For observation codes, it’s when, not where
<huc>Q</huc> When a patient presents to the hospital for preterm labor and is seen within 23 hours, which observation codes are appropriate: 99217–99220 (Initial observation care with discharge on second day) or 99234–99236 (Observation or inpatient care services including admission and discharge on the same day)?
There is no designated area in our hospital for 99217–99220, if I understand the coding book correctly.
<huc>A</huc> The code choice depends on when the services took place.
No designated place in the hospital is required in order to bill the observation codes, but the physician should state in the record that the patient is being kept for observation.
If the patient is “admitted and discharged” from observation care on the same calendar date, you bill the codes 99234–99236. If she is admitted on day 1 and discharged on day 2, then go with the 99217–99220 codes. Some payers have a time requirement for you to be able to bill for observation care, but many do not. if you cannot bill for observation care, then the default is the outpatient E/M codes, 99201–99215.
Remember these requirements for observation care:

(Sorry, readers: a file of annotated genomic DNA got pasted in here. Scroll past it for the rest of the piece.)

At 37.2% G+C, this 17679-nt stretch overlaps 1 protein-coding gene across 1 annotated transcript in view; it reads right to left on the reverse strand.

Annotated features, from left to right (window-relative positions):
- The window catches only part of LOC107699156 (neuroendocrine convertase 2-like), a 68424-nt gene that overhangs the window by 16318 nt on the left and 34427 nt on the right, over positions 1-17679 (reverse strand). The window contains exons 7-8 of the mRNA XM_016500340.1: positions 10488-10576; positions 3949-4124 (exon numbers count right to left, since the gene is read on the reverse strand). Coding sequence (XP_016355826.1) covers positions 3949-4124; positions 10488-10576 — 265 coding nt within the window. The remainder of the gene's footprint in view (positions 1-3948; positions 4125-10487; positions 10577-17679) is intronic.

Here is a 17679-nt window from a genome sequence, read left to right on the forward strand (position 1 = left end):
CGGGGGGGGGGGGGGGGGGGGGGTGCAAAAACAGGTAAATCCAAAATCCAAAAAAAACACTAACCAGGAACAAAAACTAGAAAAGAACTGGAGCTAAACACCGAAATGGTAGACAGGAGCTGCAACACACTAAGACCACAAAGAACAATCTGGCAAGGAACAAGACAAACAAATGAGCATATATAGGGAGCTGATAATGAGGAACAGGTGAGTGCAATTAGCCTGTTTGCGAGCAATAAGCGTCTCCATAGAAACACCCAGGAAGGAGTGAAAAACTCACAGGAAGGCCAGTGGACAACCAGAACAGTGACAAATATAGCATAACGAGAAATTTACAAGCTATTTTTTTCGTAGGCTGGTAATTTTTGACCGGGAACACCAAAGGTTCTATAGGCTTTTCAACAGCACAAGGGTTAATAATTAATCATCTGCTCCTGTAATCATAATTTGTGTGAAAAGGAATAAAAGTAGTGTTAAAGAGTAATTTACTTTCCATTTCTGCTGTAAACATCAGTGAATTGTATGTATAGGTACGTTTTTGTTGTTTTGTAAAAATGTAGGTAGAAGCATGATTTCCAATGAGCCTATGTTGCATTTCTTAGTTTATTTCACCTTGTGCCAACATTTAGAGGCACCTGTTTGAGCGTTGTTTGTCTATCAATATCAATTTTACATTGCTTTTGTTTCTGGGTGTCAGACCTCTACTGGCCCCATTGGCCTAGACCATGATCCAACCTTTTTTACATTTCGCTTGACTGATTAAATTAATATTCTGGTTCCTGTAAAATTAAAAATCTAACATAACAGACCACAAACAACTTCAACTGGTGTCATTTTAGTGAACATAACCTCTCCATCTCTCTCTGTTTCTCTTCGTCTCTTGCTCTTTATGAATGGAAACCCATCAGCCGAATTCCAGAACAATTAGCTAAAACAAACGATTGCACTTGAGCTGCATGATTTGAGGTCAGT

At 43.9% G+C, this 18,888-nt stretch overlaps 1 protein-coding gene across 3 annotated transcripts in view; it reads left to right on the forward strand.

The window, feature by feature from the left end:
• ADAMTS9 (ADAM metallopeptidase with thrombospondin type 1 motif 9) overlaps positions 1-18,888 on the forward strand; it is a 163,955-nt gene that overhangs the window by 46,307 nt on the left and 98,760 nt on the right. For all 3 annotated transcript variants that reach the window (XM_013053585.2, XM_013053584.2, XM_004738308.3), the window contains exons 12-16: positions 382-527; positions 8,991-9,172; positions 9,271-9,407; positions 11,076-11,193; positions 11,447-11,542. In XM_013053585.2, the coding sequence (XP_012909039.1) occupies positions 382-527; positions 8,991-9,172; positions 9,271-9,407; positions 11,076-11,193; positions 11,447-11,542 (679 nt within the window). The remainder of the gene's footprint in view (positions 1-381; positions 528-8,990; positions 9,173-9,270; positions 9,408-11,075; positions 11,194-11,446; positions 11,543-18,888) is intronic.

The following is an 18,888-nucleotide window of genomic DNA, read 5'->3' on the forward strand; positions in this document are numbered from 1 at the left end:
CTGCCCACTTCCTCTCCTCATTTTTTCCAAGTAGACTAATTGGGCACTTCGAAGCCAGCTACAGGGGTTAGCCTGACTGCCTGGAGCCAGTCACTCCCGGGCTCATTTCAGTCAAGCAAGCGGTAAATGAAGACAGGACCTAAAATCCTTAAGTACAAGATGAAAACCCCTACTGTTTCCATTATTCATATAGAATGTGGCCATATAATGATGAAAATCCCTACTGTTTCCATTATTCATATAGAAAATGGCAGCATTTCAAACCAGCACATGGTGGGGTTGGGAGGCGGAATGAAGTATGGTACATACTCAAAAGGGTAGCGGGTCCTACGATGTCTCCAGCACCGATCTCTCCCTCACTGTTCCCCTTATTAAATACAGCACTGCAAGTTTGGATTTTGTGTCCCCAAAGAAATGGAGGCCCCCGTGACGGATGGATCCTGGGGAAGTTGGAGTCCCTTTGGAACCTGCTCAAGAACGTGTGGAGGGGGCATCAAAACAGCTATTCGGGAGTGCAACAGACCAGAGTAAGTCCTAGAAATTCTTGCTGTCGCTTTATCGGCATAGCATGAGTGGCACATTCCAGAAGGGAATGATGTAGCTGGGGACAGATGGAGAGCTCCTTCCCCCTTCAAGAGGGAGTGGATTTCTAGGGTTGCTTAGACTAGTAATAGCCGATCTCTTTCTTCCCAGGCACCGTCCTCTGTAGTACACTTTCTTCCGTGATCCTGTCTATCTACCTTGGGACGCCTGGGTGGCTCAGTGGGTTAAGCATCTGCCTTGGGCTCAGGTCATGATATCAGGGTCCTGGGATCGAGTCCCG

- The minimum documentation is a detailed history and detailed exam with any level of medical decision-making (straightforward, low, moderate, or high complexity). If you fail to document both at the minimum level, you cannot use an observation code.
- The physician must physically see the patient on the date of admission and discharge in order to bill for observation care.
Ms. Witt, former program manager in the Department of Coding and Nomenclature at the American College of Obstetricians and Gynecologists, is an independent coding and documentation consultant. Reimbursement Adviser reflects the most commonly accepted interpretations of CPT-4 and ICD-9-CM coding. When in doubt on a coding or billing matter, check with your individual payer.